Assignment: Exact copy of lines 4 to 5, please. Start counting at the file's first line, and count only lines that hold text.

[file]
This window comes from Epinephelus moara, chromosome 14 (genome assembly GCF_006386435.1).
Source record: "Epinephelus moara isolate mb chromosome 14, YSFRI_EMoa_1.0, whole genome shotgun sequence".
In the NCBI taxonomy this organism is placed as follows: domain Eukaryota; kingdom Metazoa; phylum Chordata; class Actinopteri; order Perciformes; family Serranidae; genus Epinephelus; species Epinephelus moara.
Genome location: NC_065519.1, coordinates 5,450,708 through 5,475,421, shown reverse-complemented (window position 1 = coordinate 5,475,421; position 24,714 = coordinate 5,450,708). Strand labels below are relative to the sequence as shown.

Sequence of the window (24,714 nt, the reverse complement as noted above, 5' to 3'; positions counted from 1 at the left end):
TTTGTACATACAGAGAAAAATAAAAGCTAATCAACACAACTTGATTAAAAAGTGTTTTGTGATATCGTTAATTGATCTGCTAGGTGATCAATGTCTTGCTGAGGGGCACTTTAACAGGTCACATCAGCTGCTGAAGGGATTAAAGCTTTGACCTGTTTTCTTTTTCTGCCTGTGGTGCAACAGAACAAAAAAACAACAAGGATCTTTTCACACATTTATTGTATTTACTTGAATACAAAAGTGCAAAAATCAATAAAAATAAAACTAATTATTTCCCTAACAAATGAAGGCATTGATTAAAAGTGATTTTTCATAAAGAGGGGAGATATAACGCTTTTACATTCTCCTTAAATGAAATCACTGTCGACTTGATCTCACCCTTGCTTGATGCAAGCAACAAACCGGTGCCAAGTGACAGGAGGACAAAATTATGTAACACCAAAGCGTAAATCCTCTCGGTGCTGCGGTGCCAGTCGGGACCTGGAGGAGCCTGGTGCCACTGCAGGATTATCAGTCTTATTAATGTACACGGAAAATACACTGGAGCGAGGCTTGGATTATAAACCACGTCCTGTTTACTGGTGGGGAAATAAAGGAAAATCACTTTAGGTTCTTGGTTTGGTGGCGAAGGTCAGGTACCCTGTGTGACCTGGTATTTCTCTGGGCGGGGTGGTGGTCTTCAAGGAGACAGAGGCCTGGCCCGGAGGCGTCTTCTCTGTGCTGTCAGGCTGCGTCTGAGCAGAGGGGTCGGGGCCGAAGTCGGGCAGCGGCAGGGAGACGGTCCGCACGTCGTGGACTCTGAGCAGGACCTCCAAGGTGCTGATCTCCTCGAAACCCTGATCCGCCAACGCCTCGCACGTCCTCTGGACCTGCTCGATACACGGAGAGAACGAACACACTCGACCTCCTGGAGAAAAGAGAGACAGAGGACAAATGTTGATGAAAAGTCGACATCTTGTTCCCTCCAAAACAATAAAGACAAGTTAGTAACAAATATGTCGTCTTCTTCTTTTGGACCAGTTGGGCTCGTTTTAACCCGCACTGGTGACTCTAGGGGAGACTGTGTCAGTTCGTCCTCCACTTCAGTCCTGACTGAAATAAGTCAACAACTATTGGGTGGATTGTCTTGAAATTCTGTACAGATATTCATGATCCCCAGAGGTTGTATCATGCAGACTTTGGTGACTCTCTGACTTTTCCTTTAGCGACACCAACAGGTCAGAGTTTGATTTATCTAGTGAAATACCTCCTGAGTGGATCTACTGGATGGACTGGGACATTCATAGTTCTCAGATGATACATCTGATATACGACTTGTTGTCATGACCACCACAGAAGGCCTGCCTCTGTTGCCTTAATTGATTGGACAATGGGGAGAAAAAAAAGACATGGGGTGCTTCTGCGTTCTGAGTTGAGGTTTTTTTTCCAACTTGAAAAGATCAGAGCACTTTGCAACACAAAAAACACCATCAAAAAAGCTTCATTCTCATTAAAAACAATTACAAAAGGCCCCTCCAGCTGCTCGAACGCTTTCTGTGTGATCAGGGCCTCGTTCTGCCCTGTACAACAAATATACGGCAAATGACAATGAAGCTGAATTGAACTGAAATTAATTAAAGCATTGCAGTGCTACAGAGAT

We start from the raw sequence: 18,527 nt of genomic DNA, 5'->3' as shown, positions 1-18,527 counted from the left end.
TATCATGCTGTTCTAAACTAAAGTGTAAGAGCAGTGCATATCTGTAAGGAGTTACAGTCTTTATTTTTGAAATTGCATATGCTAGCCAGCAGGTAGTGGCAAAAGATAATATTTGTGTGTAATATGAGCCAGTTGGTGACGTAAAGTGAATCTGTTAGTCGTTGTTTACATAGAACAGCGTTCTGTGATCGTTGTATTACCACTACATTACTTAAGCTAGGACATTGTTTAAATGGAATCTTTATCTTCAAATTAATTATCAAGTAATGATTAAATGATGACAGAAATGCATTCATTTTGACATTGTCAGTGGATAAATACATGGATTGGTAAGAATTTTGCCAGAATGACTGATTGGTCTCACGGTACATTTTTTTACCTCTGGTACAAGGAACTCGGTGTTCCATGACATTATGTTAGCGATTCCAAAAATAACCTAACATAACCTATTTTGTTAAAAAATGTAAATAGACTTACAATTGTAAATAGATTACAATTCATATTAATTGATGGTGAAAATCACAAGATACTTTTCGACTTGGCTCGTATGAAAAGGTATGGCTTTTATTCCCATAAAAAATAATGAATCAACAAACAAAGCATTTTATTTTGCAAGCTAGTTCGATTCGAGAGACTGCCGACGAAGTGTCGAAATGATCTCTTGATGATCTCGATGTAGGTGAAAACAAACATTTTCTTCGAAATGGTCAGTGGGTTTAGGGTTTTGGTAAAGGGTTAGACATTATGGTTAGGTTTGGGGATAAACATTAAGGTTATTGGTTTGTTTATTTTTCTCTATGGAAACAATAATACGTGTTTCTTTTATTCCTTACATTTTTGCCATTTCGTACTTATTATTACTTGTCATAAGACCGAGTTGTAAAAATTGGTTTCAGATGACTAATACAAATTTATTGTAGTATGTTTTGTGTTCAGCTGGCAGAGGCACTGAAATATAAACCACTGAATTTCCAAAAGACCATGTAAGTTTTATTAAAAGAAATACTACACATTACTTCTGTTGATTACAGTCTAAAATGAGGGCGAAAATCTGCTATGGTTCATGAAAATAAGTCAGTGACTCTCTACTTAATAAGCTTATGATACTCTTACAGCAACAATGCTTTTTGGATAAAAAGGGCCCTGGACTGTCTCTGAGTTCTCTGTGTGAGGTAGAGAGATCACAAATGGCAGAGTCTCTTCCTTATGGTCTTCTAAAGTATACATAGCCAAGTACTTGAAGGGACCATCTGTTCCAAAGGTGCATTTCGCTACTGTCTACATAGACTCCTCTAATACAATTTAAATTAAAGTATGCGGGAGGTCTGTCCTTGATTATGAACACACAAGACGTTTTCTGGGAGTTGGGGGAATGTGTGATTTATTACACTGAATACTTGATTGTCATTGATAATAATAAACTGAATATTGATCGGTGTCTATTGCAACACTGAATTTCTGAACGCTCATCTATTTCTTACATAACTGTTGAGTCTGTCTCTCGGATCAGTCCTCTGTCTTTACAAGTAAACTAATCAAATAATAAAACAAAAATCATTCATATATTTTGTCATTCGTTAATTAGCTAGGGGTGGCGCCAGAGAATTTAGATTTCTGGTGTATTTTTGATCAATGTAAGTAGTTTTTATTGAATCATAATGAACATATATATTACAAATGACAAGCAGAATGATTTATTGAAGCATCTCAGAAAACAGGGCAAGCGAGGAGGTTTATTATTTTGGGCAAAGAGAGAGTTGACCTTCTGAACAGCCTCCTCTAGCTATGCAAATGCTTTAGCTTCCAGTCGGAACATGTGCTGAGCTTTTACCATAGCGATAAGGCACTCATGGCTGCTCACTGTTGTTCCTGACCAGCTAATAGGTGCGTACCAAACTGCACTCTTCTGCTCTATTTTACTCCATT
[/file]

Genome location: NC_065519.1, coordinates 5,450,708 through 5,475,421, shown reverse-complemented (window position 1 = coordinate 5,475,421; position 24,714 = coordinate 5,450,708). Strand labels below are relative to the sequence as shown.

Sequence of the window (24,714 nt, the reverse complement as noted above, 5' to 3'; positions counted from 1 at the left end):